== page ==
Continue on to Artists Space Exhibitions, reached by a short stroll through the mercantile free-for-all of Canal Street. Here, the show opens with photomurals documenting an exhibit put on by Lueg and Richter, which was held in a furniture store. “Actually, it’s about the worst thing that can happen to a person, to exhibit in a furniture showroom. But it was exactly this that attracted us,” Richter said later. Lueg and Richter sat on plinths as living sculptures and used the store’s loudspeaker system to direct visitors through rooms decorated with their paintings. In a nod to their teacher, Joseph Beuys’s hat, yellow shirt, blue trousers, shoes, and socks were hung on the wall. Beer was served in the kitchen department, and unruly guests caused enough damage that the store owner threatened to call police. The event, held on October 11, 1963, also included a papier-mâché statue of John F. Kennedy, who had dazzled the Germans during his official visit to the country in June. In keeping with the night’s theatrics, the effigy smiles with celebrity wattage, recalling a description of JFK’s perpetually tanned face in Tom Carson’s novel Gilligan’s Wake: “autumn leaves with a pack of Chiclets at the center.” Six weeks after “Living with Pop — A Demonstration for Capitalist Realism,” as the pair had titled the one-night event, the U.S. president would be dead.
More photographs convey the four young men’s self-promotional chutzpah, as when they propped up their paintings on the snow-dusted lawn surrounding a prominent dealer’s villa. The brazen “Front Yard Exhibition” won Lueg (flat, garish figures), Polke (cartoonish food imagery, raster-dot Playboy bunnies), and Richter (realistic figures blurred like poorly focused photographs) an exhibition with the gallerist, while, as the catalogue dryly notes, the abstractionist Kuttner “subsequently went his own way.”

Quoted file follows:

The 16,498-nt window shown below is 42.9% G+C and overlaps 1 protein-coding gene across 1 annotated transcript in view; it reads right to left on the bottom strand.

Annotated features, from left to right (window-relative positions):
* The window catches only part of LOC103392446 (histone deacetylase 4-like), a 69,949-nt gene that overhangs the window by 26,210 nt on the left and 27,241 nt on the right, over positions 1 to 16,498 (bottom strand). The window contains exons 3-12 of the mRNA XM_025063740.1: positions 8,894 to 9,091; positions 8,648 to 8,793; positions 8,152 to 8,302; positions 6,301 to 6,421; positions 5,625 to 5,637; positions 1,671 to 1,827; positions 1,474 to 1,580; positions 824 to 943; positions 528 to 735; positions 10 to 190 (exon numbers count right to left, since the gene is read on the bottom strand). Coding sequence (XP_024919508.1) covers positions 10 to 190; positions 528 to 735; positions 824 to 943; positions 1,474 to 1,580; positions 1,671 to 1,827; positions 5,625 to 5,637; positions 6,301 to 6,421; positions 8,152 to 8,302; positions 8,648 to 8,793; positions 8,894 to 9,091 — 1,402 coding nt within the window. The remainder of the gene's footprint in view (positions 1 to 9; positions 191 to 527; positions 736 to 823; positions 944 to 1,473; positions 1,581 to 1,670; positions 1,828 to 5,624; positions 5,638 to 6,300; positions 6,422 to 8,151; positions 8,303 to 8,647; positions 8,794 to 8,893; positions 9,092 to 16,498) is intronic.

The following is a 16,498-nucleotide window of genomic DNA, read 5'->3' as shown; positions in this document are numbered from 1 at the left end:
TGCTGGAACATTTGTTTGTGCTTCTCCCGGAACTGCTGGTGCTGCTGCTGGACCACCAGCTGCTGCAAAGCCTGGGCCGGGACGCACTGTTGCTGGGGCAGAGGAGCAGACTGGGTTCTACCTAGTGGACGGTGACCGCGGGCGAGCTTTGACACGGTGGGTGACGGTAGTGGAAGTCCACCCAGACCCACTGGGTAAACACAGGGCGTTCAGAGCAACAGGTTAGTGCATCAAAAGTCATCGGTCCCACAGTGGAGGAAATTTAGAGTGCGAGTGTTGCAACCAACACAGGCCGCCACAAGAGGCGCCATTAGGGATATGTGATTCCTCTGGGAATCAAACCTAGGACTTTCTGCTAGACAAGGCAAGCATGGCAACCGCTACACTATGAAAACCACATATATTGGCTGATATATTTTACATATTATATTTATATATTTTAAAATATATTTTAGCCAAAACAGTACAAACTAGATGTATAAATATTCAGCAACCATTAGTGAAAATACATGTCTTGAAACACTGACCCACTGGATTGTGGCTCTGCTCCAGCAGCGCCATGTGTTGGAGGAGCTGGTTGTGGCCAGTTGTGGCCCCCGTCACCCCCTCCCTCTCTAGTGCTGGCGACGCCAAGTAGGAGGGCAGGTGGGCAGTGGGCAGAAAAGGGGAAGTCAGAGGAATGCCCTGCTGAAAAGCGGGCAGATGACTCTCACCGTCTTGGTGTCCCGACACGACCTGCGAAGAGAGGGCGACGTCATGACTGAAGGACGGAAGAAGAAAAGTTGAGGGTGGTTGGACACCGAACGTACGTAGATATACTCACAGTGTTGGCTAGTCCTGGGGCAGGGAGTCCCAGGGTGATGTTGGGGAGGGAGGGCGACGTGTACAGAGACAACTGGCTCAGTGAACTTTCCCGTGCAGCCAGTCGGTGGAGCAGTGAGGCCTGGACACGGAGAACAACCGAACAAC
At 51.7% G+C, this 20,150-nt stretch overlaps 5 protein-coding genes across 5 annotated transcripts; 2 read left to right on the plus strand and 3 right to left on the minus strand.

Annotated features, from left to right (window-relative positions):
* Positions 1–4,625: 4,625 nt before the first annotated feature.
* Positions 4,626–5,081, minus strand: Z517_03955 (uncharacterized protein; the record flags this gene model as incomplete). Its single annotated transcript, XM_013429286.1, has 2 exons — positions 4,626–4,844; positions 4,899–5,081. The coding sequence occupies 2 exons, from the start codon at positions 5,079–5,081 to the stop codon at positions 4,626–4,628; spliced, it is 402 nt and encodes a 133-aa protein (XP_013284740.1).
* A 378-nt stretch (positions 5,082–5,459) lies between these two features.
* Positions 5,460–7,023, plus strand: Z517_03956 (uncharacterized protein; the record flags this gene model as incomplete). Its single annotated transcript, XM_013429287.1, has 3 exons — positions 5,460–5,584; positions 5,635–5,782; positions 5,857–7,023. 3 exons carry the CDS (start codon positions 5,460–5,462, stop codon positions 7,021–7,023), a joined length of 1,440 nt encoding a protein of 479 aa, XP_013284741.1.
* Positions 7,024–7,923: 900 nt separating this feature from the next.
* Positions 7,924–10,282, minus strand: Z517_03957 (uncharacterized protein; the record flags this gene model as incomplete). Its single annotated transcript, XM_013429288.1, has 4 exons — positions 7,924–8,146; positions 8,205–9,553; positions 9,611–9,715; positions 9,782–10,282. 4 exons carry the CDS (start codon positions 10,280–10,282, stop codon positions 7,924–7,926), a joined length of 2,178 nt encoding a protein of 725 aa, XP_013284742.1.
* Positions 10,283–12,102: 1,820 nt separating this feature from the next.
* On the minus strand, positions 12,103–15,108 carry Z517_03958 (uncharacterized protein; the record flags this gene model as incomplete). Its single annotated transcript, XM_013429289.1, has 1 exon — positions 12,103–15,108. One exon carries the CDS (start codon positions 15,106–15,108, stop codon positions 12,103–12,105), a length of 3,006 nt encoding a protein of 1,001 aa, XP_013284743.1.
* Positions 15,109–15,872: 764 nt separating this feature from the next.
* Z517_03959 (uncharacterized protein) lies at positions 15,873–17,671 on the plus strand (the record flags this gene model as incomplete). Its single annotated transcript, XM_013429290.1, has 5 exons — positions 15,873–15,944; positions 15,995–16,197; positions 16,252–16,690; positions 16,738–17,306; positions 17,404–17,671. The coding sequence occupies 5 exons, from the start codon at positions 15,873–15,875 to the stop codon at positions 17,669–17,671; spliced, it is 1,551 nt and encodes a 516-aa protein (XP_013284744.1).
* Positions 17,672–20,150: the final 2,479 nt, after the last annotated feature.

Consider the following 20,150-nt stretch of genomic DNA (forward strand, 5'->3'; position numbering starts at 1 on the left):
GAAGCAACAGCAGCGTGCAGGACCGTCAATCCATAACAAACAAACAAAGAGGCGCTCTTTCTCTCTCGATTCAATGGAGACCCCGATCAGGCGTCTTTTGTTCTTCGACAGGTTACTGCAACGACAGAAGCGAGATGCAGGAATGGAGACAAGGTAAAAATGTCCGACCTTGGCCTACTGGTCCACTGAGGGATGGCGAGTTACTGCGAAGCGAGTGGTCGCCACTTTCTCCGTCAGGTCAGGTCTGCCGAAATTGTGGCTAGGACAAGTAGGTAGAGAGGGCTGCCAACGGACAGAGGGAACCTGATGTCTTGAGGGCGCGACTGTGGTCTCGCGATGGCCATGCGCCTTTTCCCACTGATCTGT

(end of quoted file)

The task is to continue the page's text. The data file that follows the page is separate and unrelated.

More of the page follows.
Much of the documentation in the Artists Space consists of vintage materials, but the paintings are represented by large, full-color reproductions, some propped against walls and windows in homage to the blunt marketing tactics the artists used to promote their new styles amid the increasingly commercial blare of West Germany’s postwar economic “miracle.” Some of these paintings can be seen in the flesh in the rollicking Polke retrospective at Museum of Modern Art (closing August 3). If that extravaganza has the visceral ambiance of a head shop, these alternative-space surveys are more like visiting a library. Both incarnations contain pleasures and treasures.